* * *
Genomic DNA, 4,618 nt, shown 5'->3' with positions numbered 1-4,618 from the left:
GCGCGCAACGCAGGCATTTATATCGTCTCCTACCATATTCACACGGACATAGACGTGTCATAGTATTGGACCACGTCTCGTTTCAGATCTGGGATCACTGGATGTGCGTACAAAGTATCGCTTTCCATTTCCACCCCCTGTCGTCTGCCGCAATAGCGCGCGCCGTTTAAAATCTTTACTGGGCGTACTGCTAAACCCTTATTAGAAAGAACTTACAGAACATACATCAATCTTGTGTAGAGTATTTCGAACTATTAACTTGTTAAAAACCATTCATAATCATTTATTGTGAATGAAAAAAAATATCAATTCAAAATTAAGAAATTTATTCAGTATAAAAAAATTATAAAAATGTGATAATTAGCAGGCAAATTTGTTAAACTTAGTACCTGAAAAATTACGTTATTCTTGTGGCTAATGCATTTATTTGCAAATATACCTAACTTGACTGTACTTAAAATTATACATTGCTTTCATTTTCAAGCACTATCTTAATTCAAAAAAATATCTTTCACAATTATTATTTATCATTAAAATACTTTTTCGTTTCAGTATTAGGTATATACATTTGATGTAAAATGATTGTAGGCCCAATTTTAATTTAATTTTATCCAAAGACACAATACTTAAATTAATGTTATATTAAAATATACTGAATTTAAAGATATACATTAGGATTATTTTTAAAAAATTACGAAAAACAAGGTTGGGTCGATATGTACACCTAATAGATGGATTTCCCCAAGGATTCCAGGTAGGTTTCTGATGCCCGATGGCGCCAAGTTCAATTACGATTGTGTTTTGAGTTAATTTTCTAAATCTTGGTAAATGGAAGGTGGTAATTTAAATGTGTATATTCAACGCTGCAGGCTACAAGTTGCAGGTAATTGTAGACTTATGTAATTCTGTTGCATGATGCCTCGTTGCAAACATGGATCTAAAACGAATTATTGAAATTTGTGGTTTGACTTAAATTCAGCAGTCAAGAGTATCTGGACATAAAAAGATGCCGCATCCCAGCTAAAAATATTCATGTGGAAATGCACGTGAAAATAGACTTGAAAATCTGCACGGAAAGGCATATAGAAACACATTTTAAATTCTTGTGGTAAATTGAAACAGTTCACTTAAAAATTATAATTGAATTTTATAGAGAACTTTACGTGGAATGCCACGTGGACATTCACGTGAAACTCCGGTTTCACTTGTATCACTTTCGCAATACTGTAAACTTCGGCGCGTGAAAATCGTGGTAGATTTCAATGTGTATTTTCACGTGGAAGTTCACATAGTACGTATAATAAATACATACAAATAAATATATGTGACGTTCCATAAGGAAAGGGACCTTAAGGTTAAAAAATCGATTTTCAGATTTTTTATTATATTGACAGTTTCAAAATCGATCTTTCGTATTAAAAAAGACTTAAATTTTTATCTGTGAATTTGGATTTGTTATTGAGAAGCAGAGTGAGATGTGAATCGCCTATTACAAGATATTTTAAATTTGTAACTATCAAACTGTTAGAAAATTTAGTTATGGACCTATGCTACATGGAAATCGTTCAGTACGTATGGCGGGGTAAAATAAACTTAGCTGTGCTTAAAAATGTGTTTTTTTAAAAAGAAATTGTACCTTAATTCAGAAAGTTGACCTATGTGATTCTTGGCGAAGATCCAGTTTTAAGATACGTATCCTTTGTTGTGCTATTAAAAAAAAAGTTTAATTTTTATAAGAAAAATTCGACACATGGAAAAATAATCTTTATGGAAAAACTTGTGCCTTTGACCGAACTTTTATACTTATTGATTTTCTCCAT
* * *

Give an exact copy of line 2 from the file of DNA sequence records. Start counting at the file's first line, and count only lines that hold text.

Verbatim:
GCGCGCAACGCAGGCATTTATATCGTCTCCTACCATATTCACACGGACATAGACGTGTCATAGTATTGGACCACGTCTCGTTTCAGATCTGGGATCACTGGATGTGCGTACAAAGTATCGCTTTCCATTTCCACCCCCTGTCGTCTGCCGCAATAGCGCGCGCCGTTTAAAATCTTTACTGGGCGTACTGCTAAACCCTTATTAGAAAGAACTTACAGAACATACATCAATCTTGTGTAGAGTATTTCGAACTATTAACTTGTTAAAAACCATTCATAATCATTTATTGTGAATGAAAAAAAATATCAATTCAAAATTAAGAAATTTATTCAGTATAAAAAAATTATAAAAATGTGATAATTAGCAGGCAAATTTGTTAAACTTAGTACCTGAAAAATTACGTTATTCTTGTGGCTAATGCATTTATTTGCAAATATACCTAACTTGACTGTACTTAAAATTATACATTGCTTTCATTTTCAAGCACTATCTTAATTCAAAAAAATATCTTTCACAATTATTATTTATCATTAAAATACTTTTTCGTTTCAGTATTAGGTATATACATTTGATGTAAAATGATTGTAGGCCCAATTTTAATTTAATTTTATCCAAAGACACAATACTTAAATTAATGTTATATTAAAATATACTGAATTTAAAGATATACATTAGGATTATTTTTAAAAAATTACGAAAAACAAGGTTGGGTCGATATGTACACCTAATAGATGGATTTCCCCAAGGATTCCAGGTAGGTTTCTGATGCCCGATGGCGCCAAGTTCAATTACGATTGTGTTTTGAGTTAATTTTCTAAATCTTGGTAAATGGAAGGTGGTAATTTAAATGTGTATATTCAACGCTGCAGGCTACAAGTTGCAGGTAATTGTAGACTTATGTAATTCTGTTGCATGATGCCTCGTTGCAAACATGGATCTAAAACGAATTATTGAAATTTGTGGTTTGACTTAAATTCAGCAGTCAAGAGTATCTGGACATAAAAAGATGCCGCATCCCAGCTAAAAATATTCATGTGGAAATGCACGTGAAAATAGACTTGAAAATCTGCACGGAAAGGCATATAGAAACACATTTTAAATTCTTGTGGTAAATTGAAACAGTTCACTTAAAAATTATAATTGAATTTTATAGAGAACTTTACGTGGAATGCCACGTGGACATTCACGTGAAACTCCGGTTTCACTTGTATCACTTTCGCAATACTGTAAACTTCGGCGCGTGAAAATCGTGGTAGATTTCAATGTGTATTTTCACGTGGAAGTTCACATAGTACGTATAATAAATACATACAAATAAATATATGTGACGTTCCATAAGGAAAGGGACCTTAAGGTTAAAAAATCGATTTTCAGATTTTTTATTATATTGACAGTTTCAAAATCGATCTTTCGTATTAAAAAAGACTTAAATTTTTATCTGTGAATTTGGATTTGTTATTGAGAAGCAGAGTGAGATGTGAATCGCCTATTACAAGATATTTTAAATTTGTAACTATCAAACTGTTAGAAAATTTAGTTATGGACCTATGCTACATGGAAATCGTTCAGTACGTATGGCGGGGTAAAATAAACTTAGCTGTGCTTAAAAATGTGTTTTTTTAAAAAGAAATTGTACCTTAATTCAGAAAGTTGACCTATGTGATTCTTGGCGAAGATCCAGTTTTAAGATACGTATCCTTTGTTGTGCTATTAAAAAAAAAGTTTAATTTTTATAAGAAAAATTCGACACATGGAAAAATAATCTTTATGGAAAAACTTGTGCCTTTGACCGAACTTTTATACTTATTGATTTTCTCCAT